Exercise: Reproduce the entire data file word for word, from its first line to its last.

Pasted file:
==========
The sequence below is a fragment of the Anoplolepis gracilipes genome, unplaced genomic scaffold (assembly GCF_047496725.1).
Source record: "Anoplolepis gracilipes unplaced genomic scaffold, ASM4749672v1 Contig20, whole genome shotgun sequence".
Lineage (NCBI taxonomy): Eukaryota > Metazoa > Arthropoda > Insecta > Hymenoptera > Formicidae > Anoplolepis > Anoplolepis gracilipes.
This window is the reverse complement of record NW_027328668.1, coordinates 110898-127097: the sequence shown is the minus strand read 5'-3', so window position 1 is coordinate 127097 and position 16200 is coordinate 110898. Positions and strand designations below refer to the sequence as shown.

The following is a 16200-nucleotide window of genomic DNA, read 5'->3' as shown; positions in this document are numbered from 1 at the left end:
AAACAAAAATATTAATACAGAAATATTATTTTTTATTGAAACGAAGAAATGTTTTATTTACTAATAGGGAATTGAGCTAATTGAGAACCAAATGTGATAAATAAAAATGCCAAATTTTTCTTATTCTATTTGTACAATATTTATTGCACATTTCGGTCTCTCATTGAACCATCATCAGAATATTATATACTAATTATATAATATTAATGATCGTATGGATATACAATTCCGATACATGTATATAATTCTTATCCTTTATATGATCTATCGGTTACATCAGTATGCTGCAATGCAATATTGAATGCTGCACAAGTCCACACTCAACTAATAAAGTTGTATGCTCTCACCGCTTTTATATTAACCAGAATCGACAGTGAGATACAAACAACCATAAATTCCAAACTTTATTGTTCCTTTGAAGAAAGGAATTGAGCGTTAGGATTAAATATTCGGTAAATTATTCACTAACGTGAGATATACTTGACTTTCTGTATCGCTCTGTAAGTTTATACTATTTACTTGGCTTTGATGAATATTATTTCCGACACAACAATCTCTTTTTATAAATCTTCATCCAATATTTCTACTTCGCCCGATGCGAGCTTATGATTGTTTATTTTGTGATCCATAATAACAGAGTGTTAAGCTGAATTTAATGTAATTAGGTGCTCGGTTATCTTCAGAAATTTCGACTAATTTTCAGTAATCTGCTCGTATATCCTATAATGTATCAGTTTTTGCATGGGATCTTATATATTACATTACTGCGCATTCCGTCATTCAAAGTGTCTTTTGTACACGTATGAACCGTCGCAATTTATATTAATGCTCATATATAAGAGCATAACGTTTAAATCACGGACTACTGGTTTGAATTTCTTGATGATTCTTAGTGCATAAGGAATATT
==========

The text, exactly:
The sequence below is a fragment of the Anoplolepis gracilipes genome, unplaced genomic scaffold (assembly GCF_047496725.1).
Source record: "Anoplolepis gracilipes unplaced genomic scaffold, ASM4749672v1 Contig20, whole genome shotgun sequence".
Lineage (NCBI taxonomy): Eukaryota > Metazoa > Arthropoda > Insecta > Hymenoptera > Formicidae > Anoplolepis > Anoplolepis gracilipes.
This window is the reverse complement of record NW_027328668.1, coordinates 110898-127097: the sequence shown is the minus strand read 5'-3', so window position 1 is coordinate 127097 and position 16200 is coordinate 110898. Positions and strand designations below refer to the sequence as shown.

The following is a 16200-nucleotide window of genomic DNA, read 5'->3' as shown; positions in this document are numbered from 1 at the left end:
AAACAAAAATATTAATACAGAAATATTATTTTTTATTGAAACGAAGAAATGTTTTATTTACTAATAGGGAATTGAGCTAATTGAGAACCAAATGTGATAAATAAAAATGCCAAATTTTTCTTATTCTATTTGTACAATATTTATTGCACATTTCGGTCTCTCATTGAACCATCATCAGAATATTATATACTAATTATATAATATTAATGATCGTATGGATATACAATTCCGATACATGTATATAATTCTTATCCTTTATATGATCTATCGGTTACATCAGTATGCTGCAATGCAATATTGAATGCTGCACAAGTCCACACTCAACTAATAAAGTTGTATGCTCTCACCGCTTTTATATTAACCAGAATCGACAGTGAGATACAAACAACCATAAATTCCAAACTTTATTGTTCCTTTGAAGAAAGGAATTGAGCGTTAGGATTAAATATTCGGTAAATTATTCACTAACGTGAGATATACTTGACTTTCTGTATCGCTCTGTAAGTTTATACTATTTACTTGGCTTTGATGAATATTATTTCCGACACAACAATCTCTTTTTATAAATCTTCATCCAATATTTCTACTTCGCCCGATGCGAGCTTATGATTGTTTATTTTGTGATCCATAATAACAGAGTGTTAAGCTGAATTTAATGTAATTAGGTGCTCGGTTATCTTCAGAAATTTCGACTAATTTTCAGTAATCTGCTCGTATATCCTATAATGTATCAGTTTTTGCATGGGATCTTATATATTACATTACTGCGCATTCCGTCATTCAAAGTGTCTTTTGTACACGTATGAACCGTCGCAATTTATATTAATGCTCATATATAAGAGCATAACGTTTAAATCACGGACTACTGGTTTGAATTTCTTGATGATTCTTAGTGCATAAGGAATATT